Step into Deaf history with a vintage photo print of Oliver Caswell’s portrait. This was painted in Boston, Massachusetts in 1843 by Auguste Edouart. These prints are acid free and have no fade ink to keep it fresh and new for as long as possible and ship in an envelope.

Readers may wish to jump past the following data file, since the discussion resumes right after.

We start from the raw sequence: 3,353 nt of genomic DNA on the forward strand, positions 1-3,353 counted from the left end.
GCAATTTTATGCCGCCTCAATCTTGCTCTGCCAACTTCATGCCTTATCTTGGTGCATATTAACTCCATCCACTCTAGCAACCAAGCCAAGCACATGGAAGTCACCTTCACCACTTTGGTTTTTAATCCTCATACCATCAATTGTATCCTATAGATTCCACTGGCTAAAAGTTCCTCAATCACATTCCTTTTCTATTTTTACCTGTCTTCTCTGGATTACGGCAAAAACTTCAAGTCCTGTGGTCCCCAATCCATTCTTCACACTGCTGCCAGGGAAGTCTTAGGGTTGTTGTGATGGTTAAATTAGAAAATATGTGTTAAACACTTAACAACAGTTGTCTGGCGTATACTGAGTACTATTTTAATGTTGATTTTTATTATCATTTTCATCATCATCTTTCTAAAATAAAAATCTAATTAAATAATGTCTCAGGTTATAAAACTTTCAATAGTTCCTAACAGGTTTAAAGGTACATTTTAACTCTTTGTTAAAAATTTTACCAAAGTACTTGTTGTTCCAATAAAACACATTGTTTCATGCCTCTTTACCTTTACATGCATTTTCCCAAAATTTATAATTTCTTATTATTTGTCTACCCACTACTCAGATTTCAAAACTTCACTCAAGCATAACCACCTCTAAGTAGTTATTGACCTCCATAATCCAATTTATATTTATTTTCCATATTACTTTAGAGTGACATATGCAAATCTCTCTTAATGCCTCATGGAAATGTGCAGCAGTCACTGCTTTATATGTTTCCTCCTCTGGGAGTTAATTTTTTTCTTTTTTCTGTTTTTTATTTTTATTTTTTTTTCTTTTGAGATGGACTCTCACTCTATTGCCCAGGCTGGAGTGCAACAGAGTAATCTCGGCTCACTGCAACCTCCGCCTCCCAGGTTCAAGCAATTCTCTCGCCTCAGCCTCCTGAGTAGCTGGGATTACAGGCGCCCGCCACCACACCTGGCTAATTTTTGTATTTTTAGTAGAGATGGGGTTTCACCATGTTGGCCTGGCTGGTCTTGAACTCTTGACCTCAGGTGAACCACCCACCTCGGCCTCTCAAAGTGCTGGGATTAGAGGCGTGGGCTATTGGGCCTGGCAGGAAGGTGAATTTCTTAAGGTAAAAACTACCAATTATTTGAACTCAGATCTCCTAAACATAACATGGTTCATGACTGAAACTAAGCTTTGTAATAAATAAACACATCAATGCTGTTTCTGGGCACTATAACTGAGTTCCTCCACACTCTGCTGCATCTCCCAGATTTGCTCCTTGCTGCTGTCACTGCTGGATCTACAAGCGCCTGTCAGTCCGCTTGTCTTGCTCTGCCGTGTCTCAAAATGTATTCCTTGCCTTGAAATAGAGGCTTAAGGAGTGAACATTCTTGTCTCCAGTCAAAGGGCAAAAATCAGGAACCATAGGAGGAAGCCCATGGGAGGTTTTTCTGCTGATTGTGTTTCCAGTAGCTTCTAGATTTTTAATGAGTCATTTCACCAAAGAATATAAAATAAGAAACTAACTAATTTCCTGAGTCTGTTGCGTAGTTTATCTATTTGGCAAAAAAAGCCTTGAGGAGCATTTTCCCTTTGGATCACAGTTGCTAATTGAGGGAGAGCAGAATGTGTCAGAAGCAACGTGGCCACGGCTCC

Auguste Edouart describes Oliver Caswell as “blind, deaf, and dumb,” but despite being unable to see or hear, Caswell did learn to speak. Dr. Samuel Howe, who directed the Perkins Institution and Massachusetts School for the Blind, described Caswell as having “a manly, courageous temper, an amiable and affectionate heart, and a good intellect.” Caswell was often compared to student and occasional teacher Laura Bridgman, whose silhouette is also featured in this exhibition. At the Perkins Institution, Caswell learned to write, read braille, and hone his talents as a wood-worker. His diary entries from this time also reveal his engagement with everyday activities, such as playing with a friend in the rain, eating pudding, and musing over long words. Edouart captured Caswell seated at a table, fingering the tines on a fork. A teacup and toy house rest on the table in an elaborate parlor.
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